Introduction
Background
Proliferation
Cell Cycle
Mutations
Euploidy
Polyploidy
Aneuploidy
Duesbergs/Rasnick Hypothesis
Pathology
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Methods
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Measurements
Multimodal Cell Analysis
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You are here Background | Duesbergs/Rasnick Hypothesis
   
How many mutated genes are involved in the development
of different cancers?
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The number of genes mentioned in the Sanger
Institute’s Catalogue of Somatic Mutations
in Cancer steadily increased
2005: 21, 2006: 870, 2008: 4.763
Two kinds of mutations are thought to cause cancer:

1. Mutations that convert normal cells to cancer cells, termed oncogenes
2. Mutations that inactivate tumour suppressor genes

 
 
Inconsistencies of the mutation-theory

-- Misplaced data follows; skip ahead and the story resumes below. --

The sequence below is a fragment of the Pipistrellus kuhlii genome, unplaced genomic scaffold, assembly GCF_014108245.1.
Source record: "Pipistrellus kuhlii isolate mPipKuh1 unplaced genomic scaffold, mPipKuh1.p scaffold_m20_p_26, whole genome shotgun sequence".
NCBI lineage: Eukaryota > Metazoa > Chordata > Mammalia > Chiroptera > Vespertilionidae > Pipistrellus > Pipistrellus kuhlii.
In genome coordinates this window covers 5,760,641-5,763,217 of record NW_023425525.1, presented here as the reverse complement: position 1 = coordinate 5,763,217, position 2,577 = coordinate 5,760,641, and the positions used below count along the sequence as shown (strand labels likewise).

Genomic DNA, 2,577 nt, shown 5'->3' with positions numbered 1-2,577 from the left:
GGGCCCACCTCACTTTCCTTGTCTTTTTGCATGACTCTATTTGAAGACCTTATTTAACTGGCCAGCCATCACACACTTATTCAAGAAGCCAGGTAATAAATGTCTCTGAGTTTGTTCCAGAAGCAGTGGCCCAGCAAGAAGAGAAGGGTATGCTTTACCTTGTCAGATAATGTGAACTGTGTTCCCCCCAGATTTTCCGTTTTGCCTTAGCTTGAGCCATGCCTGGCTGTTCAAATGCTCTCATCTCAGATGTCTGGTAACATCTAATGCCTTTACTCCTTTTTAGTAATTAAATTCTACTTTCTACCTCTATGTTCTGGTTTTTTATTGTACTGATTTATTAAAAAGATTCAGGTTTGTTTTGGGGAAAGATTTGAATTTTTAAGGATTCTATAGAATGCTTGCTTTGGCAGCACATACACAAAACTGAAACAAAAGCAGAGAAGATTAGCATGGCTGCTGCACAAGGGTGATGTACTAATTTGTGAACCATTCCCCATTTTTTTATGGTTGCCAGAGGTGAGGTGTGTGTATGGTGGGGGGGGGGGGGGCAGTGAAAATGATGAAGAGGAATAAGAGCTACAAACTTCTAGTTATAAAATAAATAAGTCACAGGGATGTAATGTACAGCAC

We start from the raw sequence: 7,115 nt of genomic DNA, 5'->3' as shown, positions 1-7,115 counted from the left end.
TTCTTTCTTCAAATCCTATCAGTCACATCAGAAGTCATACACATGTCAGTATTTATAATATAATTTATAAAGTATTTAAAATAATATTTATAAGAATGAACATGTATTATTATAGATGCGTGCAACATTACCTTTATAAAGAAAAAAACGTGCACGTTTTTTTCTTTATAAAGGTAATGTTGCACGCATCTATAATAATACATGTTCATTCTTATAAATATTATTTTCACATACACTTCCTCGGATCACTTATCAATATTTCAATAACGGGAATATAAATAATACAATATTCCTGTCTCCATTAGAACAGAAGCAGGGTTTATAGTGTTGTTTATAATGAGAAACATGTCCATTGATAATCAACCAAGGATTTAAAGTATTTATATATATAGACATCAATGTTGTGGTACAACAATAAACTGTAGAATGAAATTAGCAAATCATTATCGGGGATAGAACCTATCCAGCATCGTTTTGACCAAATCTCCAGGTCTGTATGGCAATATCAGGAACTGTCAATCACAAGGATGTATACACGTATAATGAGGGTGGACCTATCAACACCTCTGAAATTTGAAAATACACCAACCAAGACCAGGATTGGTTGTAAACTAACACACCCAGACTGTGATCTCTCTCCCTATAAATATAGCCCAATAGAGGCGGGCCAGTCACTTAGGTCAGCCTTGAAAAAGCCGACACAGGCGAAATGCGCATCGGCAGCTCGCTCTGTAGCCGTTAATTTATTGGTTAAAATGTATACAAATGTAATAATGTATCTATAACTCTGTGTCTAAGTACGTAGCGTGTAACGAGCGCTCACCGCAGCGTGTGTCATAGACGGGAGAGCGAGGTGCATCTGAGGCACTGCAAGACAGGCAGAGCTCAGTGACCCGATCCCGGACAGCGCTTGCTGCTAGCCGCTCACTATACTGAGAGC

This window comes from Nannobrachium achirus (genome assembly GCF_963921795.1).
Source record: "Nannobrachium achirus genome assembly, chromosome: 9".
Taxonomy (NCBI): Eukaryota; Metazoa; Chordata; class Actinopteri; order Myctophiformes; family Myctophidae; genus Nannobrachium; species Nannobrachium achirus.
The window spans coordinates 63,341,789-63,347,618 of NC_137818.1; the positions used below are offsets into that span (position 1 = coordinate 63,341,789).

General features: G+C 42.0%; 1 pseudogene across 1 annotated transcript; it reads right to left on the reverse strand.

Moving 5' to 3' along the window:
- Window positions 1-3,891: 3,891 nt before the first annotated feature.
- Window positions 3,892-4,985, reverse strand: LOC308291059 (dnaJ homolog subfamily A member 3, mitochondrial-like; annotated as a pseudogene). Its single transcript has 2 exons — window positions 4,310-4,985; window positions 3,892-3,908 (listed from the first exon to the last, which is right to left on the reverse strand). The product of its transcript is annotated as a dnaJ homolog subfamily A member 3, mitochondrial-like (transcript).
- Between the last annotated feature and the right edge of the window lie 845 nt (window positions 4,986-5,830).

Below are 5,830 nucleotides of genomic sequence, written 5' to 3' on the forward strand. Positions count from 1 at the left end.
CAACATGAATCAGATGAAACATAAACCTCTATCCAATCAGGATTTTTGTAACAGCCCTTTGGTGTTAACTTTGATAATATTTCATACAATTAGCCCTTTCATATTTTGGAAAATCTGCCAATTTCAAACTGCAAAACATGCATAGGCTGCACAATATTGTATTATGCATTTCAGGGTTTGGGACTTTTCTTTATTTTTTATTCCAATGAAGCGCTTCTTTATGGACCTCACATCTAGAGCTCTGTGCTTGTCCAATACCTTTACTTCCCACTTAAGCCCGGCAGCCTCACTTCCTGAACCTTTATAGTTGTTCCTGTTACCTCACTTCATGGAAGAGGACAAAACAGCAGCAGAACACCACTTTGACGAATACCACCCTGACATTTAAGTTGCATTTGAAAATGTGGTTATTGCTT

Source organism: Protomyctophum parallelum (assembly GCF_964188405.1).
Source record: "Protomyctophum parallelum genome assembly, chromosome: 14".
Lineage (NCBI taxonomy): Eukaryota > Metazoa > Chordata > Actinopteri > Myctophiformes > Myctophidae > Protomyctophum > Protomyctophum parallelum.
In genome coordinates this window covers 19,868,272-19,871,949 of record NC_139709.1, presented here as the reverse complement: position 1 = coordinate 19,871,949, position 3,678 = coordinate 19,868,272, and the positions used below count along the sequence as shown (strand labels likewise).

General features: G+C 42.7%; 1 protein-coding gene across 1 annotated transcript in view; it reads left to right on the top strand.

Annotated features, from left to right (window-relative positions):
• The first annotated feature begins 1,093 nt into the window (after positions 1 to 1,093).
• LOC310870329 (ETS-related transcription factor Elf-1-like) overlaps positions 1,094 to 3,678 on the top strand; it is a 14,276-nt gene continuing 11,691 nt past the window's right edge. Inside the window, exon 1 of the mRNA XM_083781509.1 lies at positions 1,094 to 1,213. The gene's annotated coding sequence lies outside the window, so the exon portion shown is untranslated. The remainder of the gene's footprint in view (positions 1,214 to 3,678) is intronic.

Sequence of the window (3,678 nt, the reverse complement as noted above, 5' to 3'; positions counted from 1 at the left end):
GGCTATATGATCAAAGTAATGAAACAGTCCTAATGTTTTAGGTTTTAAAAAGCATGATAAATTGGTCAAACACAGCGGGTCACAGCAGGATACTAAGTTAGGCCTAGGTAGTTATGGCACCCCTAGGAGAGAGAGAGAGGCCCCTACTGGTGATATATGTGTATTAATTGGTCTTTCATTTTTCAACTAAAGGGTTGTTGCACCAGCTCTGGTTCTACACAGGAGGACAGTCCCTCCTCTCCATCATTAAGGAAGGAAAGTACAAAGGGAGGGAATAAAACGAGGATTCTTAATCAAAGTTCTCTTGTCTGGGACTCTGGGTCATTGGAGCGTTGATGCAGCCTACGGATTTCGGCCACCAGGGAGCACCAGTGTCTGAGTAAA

So far no combinations of mutated genes were found that transform normal
to malignant cells
Mice with inherited, allegedly cancer causing genes survive many generations without cancer
Why does chromosomal aneuploidy occur in all tumours?
Why does it take many years for cancers to develop, whereas mutations have immediate effects?
Gene mutations are stable, yet cancer cells are highly unstable with a massively variable genome
Half of all known carcinogenes do not cause mutations yet, all carcinogenes that have been tested cause chromosomal aneuploidy
Why is carcinogenesis extremely time consuming?
Cancer is never present in newborns, whereas mutations are
The Risk to develop cancer increases exponentially with age
Carcinogenes, e.g. x-rays, even with highest dosage,
induce solid cancers only after 20 – 30 years:
 
 
Different latency periods from radiation by atomic bombs
and malignant transformation for leukemia and solid cancers
 
 
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How many different cancer genes do exist?

 

 

 

 




 

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Many observations
on cancers are not sufficienty explained
by the current mutation theory

 

 

 

 

 

 
 
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Chromosomal aneuploidy needs mitoses to occur

 

 

   
   
     
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